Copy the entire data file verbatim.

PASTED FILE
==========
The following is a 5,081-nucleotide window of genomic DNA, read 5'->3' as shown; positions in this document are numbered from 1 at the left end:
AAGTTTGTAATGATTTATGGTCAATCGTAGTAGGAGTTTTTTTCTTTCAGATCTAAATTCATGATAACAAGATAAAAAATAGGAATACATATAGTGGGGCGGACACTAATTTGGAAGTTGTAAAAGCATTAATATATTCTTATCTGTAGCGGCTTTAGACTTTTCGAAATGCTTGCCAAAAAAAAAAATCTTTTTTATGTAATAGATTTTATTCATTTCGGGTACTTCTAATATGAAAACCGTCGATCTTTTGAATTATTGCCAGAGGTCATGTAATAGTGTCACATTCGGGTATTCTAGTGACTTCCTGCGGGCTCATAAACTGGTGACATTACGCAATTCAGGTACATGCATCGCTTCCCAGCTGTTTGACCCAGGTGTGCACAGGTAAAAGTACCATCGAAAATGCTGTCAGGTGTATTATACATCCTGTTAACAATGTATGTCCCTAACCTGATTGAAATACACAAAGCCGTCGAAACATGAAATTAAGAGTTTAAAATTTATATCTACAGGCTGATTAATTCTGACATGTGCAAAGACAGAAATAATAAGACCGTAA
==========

The following is a 5,081-nucleotide window of genomic DNA, read 5'->3' as shown; positions in this document are numbered from 1 at the left end:
AAGTTTGTAATGATTTATGGTCAATCGTAGTAGGAGTTTTTTTCTTTCAGATCTAAATTCATGATAACAAGATAAAAAATAGGAATACATATAGTGGGGCGGACACTAATTTGGAAGTTGTAAAAGCATTAATATATTCTTATCTGTAGCGGCTTTAGACTTTTCGAAATGCTTGCCAAAAAAAAAAATCTTTTTTATGTAATAGATTTTATTCATTTCGGGTACTTCTAATATGAAAACCGTCGATCTTTTGAATTATTGCCAGAGGTCATGTAATAGTGTCACATTCGGGTATTCTAGTGACTTCCTGCGGGCTCATAAACTGGTGACATTACGCAATTCAGGTACATGCATCGCTTCCCAGCTGTTTGACCCAGGTGTGCACAGGTAAAAGTACCATCGAAAATGCTGTCAGGTGTATTATACATCCTGTTAACAATGTATGTCCCTAACCTGATTGAAATACACAAAGCCGTCGAAACATGAAATTAAGAGTTTAAAATTTATATCTACAGGCTGATTAATTCTGACATGTGCAAAGACAGAAATAATAAGACCGTAA